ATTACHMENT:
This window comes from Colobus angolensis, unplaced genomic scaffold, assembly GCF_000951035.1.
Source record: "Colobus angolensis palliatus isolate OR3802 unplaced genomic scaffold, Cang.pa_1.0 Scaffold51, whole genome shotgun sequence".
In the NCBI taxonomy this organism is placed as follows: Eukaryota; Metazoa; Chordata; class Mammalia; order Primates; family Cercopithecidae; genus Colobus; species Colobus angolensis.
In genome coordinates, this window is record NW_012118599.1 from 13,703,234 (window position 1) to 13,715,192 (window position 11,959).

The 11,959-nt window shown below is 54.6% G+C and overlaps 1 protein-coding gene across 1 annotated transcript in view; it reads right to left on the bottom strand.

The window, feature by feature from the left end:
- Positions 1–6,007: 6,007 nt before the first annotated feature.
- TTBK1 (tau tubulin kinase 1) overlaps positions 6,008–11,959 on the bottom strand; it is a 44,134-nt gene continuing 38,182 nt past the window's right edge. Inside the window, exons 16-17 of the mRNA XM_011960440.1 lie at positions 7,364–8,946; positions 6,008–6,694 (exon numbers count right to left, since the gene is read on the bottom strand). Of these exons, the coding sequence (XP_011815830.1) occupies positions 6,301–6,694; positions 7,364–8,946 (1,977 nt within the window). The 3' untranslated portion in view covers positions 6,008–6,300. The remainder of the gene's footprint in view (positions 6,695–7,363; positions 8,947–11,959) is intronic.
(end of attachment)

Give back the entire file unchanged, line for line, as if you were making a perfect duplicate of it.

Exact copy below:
This window comes from Colobus angolensis, unplaced genomic scaffold, assembly GCF_000951035.1.
Source record: "Colobus angolensis palliatus isolate OR3802 unplaced genomic scaffold, Cang.pa_1.0 Scaffold51, whole genome shotgun sequence".
In the NCBI taxonomy this organism is placed as follows: Eukaryota; Metazoa; Chordata; class Mammalia; order Primates; family Cercopithecidae; genus Colobus; species Colobus angolensis.
In genome coordinates, this window is record NW_012118599.1 from 13,703,234 (window position 1) to 13,715,192 (window position 11,959).

The 11,959-nt window shown below is 54.6% G+C and overlaps 1 protein-coding gene across 1 annotated transcript in view; it reads right to left on the bottom strand.

The window, feature by feature from the left end:
- Positions 1–6,007: 6,007 nt before the first annotated feature.
- TTBK1 (tau tubulin kinase 1) overlaps positions 6,008–11,959 on the bottom strand; it is a 44,134-nt gene continuing 38,182 nt past the window's right edge. Inside the window, exons 16-17 of the mRNA XM_011960440.1 lie at positions 7,364–8,946; positions 6,008–6,694 (exon numbers count right to left, since the gene is read on the bottom strand). Of these exons, the coding sequence (XP_011815830.1) occupies positions 6,301–6,694; positions 7,364–8,946 (1,977 nt within the window). The 3' untranslated portion in view covers positions 6,008–6,300. The remainder of the gene's footprint in view (positions 6,695–7,363; positions 8,947–11,959) is intronic.